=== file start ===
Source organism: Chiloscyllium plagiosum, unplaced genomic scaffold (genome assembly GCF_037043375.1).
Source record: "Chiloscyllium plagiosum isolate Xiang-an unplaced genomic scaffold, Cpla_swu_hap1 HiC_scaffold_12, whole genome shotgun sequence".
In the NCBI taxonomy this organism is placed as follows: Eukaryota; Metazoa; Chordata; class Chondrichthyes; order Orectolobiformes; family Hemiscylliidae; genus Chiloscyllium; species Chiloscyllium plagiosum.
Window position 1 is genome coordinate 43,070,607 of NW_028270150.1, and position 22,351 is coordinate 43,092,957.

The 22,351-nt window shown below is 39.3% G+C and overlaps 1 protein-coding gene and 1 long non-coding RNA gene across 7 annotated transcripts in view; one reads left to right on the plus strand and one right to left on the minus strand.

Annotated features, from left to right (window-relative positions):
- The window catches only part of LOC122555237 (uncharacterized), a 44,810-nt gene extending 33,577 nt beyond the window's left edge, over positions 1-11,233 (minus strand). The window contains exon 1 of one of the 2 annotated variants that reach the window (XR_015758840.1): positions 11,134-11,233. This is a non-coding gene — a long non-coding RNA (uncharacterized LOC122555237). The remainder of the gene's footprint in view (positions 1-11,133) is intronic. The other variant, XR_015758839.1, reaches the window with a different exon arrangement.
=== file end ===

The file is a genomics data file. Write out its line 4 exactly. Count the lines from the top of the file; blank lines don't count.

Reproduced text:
Window position 1 is genome coordinate 43,070,607 of NW_028270150.1, and position 22,351 is coordinate 43,092,957.